One of the most frustrating aspects of healing food “stuff” is how we get stuck in resistance. We recognize something that would help us – for example, eating less sugar – and yet as soon as we recognize the benefit of acting in this way we immediately feel this sense of, “I don’t want to and you can’t make me.”
We feel caught in the see saw. As a perceptive woman in one of my classes said to me recently, “I feel like the resistant/little girl part of me who wants to eat whatever she wants is so much stronger than the compassionate, wise part of myself who’s saying, ‘I love you. I care for you.'”
For many of us, it can feel like the resistant little girl is winning!
When we get caught in resistance we can easily move towards discouragement and then despair – where we feel like healing our food stuff is hopeless; impossible. We can even give up. How frustrating!
When you’ve “had it” with your resistant inner child, you may try and do as I’ve done and use one of these common techniques:
- Coercion/bribery. If you do XYZ, I’ll give you ABC.
- Threats. If you don’t do this, you’re going to get this punishment (fill in the blank.)
- Will power/over powering. This is otherwise known as “white knuckling it.”
- Reasoning. “This is why you need to do what I say….”
- Name calling/self loathing/blaming. Calling yourself all sorts of names and feeling terrible about yourself.
- Suppression. Ignoring that part of you as best as you can.
- Fear/anxiety. If you don’t do this, you’re going to end up to be 400 pounds.
In my experience none of these techniques work; all bring suffering. Even when I was sugar abstinent for a few years, I was maintaining my sugar abstinence through fear, coercion, and will power. Eventually, that resistant little girl rose to the surface and rebelled.
There is a wisdom in this. A kindness, even.
Here’s why: Read over the list of techniques again. How do you feel while reading them? I feel sad. You might feel angry. The word “violated” also comes to mind. When we treat a part of ourselves violently, we treat all of us violently. It hurts, it feels a bit abusive, and we do all we can to avoid it – rightly so!
This is especially important because many of us with food suffering carry wounding around our ability to stand up for ourselves. I’d wager that nearly all of us learned at an early age that we couldn’t say no. We didn’t feel like we could set limits, set boundaries or express our darker feelings or our needs. It’s a buried part of us; a hidden self that is trying to rise to the surface.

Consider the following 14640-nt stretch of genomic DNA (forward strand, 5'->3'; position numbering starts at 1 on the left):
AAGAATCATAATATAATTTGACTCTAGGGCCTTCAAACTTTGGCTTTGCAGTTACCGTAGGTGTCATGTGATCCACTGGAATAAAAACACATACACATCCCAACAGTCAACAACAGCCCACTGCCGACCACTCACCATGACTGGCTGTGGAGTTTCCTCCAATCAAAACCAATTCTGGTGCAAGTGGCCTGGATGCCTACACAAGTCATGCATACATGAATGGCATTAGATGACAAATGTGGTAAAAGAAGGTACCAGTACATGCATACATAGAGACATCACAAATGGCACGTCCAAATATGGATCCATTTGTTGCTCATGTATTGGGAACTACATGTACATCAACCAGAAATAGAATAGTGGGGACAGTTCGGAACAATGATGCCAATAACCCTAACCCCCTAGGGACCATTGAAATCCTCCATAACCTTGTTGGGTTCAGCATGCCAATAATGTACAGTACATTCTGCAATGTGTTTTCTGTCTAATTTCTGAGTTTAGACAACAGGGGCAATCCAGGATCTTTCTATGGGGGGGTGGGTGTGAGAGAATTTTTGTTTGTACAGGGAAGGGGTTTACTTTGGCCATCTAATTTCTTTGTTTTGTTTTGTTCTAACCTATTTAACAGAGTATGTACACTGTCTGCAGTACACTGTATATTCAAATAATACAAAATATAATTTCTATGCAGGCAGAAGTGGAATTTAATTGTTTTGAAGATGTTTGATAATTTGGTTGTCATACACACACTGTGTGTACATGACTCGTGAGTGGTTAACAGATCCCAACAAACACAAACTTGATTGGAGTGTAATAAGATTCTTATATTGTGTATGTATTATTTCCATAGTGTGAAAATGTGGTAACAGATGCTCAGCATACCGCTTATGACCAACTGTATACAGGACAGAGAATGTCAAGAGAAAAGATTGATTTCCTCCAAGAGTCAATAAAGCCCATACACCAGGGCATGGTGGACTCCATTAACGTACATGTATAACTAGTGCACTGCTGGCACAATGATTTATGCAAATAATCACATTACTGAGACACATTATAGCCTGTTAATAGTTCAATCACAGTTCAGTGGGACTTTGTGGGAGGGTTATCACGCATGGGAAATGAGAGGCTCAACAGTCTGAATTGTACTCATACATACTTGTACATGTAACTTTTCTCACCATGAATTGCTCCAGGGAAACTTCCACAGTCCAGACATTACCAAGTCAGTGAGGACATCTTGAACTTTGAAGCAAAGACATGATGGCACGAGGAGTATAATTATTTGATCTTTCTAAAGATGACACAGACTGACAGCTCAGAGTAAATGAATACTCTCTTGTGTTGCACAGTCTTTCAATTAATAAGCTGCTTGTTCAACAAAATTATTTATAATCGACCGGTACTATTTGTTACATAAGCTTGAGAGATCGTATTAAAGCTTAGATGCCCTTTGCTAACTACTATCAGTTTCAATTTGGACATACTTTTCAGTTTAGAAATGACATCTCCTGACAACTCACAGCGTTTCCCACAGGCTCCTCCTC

When we continue to ignore, suppress, power over, berate, or hurt this little girl, we deepen the wound and keep it going. One of the things that I’ve learned is that my tangles, hurts and wounding will continue to arise in my life over and over until I offer them kindness and healing.
From this perspective, your relationship with food is a container that can heal your greater self. It’s an invitation to heal – a doorway; an opportunity. It’s your own self trying to wake up and heal.
So when this little girl is rearing her head, saying no – it’s a good thing. She’s trying to heal the pattern of “No one listens to me!” The only challenge – she’s saying no to your own desire to care for yourself! It’s a bit misdirected.
So how can we accept and hear that resistant little girl – honoring her saying no, her healing, and supporting this no muscle – while also respecting our need to be in the driver’s seat and care for ourselves? What would be a compassionate way of talking to our resistance that doesn’t trample on this part of ourselves, but that also helps us set the limits and boundaries that are helpful to us?
The answer is counterintuitive. Rather than fighting back against your resistance, be like a martial arts master and step aside. Get out of the way.
If you’re feeling strongly resistant to helping yourself, I say: don’t fight back. Listen. Lean into it. I find it helps to mirror back to it, as you would mirror back to a small child. For example, if you’re strongly resistant to taking your vitamins, say, “You feel strongly about this. You wish it were different.” This is the wording that my friend, a teacher for over 25 years, uses with her students. She says even the most stuck child will “drop both guns” when she affirms his feelings.
If your little girl wants to eat ice cream, and you’re saying no, acknowledge this. “You wish you could eat the ice cream. You’re sad you don’t get to eat the ice cream.”
If you’re frustrated that you have to take food with you when you go out, say, “You feel frustrated. This takes a lot of prep work, doesn’t it? You wish you could wing it more.”
As one of my mentors, Dr. Gordon Neufeld says, when we empathize with the need to say no, when we come alongside these strong feelings of frustration, disappointment, or anger, our resistance softens. We bring this hurting, “you can’t make me” part of us on the same team as our inner parent, the wise part of ourselves who recognizes the need for a limit. Our resistance softens because we feel care, empathy; we feel heard.
One of the phrases that I often use (it comes from meditation teacher Tara Brach) is to say to my tangled feelings, “It’s okay. Be as big as you need to be.” Yep, I know this sounds terrifying: can we handle the anger? The hurt? The suffering? And yet when I say this to my resistance, anger, fear, hatred – any emotion that we tend to label as “bad” and something we need to minimize – I walk fully into it. I feel it fully. And amazingly, this letting it be as big as it needs to be is what softens it, allowing it to fade.
It’s how the tangles heal.
And it’s how we get out of our own way and faciliate the changes we’d like to make with food, our bodies and ourselves….without cracking the whip.